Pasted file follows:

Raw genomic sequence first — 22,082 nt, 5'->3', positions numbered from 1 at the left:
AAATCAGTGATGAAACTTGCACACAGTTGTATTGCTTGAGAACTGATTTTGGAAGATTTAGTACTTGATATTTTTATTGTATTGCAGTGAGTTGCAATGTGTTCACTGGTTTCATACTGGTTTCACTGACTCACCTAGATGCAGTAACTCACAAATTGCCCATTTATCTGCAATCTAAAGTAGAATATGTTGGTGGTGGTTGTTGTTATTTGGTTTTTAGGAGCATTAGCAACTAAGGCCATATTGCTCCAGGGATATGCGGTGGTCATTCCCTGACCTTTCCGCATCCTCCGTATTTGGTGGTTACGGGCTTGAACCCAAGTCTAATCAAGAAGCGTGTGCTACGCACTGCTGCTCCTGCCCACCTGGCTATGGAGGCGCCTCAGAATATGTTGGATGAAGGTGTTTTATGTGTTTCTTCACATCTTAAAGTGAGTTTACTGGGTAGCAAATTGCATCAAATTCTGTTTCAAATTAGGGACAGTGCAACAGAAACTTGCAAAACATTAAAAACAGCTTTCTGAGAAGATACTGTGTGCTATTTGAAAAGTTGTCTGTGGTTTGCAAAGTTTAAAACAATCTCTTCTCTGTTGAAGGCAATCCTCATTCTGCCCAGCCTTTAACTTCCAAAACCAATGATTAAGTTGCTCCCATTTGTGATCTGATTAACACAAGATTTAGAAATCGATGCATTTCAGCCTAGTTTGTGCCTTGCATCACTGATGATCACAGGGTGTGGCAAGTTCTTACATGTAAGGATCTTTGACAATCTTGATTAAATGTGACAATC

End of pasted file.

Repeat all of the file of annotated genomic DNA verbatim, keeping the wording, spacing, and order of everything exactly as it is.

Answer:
Raw genomic sequence first — 22,082 nt, 5'->3', positions numbered from 1 at the left:
AAATCAGTGATGAAACTTGCACACAGTTGTATTGCTTGAGAACTGATTTTGGAAGATTTAGTACTTGATATTTTTATTGTATTGCAGTGAGTTGCAATGTGTTCACTGGTTTCATACTGGTTTCACTGACTCACCTAGATGCAGTAACTCACAAATTGCCCATTTATCTGCAATCTAAAGTAGAATATGTTGGTGGTGGTTGTTGTTATTTGGTTTTTAGGAGCATTAGCAACTAAGGCCATATTGCTCCAGGGATATGCGGTGGTCATTCCCTGACCTTTCCGCATCCTCCGTATTTGGTGGTTACGGGCTTGAACCCAAGTCTAATCAAGAAGCGTGTGCTACGCACTGCTGCTCCTGCCCACCTGGCTATGGAGGCGCCTCAGAATATGTTGGATGAAGGTGTTTTATGTGTTTCTTCACATCTTAAAGTGAGTTTACTGGGTAGCAAATTGCATCAAATTCTGTTTCAAATTAGGGACAGTGCAACAGAAACTTGCAAAACATTAAAAACAGCTTTCTGAGAAGATACTGTGTGCTATTTGAAAAGTTGTCTGTGGTTTGCAAAGTTTAAAACAATCTCTTCTCTGTTGAAGGCAATCCTCATTCTGCCCAGCCTTTAACTTCCAAAACCAATGATTAAGTTGCTCCCATTTGTGATCTGATTAACACAAGATTTAGAAATCGATGCATTTCAGCCTAGTTTGTGCCTTGCATCACTGATGATCACAGGGTGTGGCAAGTTCTTACATGTAAGGATCTTTGACAATCTTGATTAAATGTGACAATC